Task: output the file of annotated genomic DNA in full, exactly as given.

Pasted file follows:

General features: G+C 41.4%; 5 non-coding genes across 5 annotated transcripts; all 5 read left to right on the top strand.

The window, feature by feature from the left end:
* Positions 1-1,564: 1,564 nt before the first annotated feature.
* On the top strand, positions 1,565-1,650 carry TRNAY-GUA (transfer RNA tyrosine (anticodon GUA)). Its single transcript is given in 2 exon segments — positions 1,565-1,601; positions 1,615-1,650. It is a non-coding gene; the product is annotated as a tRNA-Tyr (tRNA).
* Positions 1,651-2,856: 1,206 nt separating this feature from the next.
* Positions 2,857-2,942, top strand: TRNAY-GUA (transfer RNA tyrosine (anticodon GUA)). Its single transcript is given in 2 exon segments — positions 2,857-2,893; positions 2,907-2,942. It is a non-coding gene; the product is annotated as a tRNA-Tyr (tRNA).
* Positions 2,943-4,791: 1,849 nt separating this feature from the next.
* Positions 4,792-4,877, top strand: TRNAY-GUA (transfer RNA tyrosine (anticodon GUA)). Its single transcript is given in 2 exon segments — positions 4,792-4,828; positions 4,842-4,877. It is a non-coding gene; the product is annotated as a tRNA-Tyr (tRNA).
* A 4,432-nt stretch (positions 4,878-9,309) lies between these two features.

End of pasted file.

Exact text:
General features: G+C 41.4%; 5 non-coding genes across 5 annotated transcripts; all 5 read left to right on the top strand.

The window, feature by feature from the left end:
* Positions 1-1,564: 1,564 nt before the first annotated feature.
* On the top strand, positions 1,565-1,650 carry TRNAY-GUA (transfer RNA tyrosine (anticodon GUA)). Its single transcript is given in 2 exon segments — positions 1,565-1,601; positions 1,615-1,650. It is a non-coding gene; the product is annotated as a tRNA-Tyr (tRNA).
* Positions 1,651-2,856: 1,206 nt separating this feature from the next.
* Positions 2,857-2,942, top strand: TRNAY-GUA (transfer RNA tyrosine (anticodon GUA)). Its single transcript is given in 2 exon segments — positions 2,857-2,893; positions 2,907-2,942. It is a non-coding gene; the product is annotated as a tRNA-Tyr (tRNA).
* Positions 2,943-4,791: 1,849 nt separating this feature from the next.
* Positions 4,792-4,877, top strand: TRNAY-GUA (transfer RNA tyrosine (anticodon GUA)). Its single transcript is given in 2 exon segments — positions 4,792-4,828; positions 4,842-4,877. It is a non-coding gene; the product is annotated as a tRNA-Tyr (tRNA).
* A 4,432-nt stretch (positions 4,878-9,309) lies between these two features.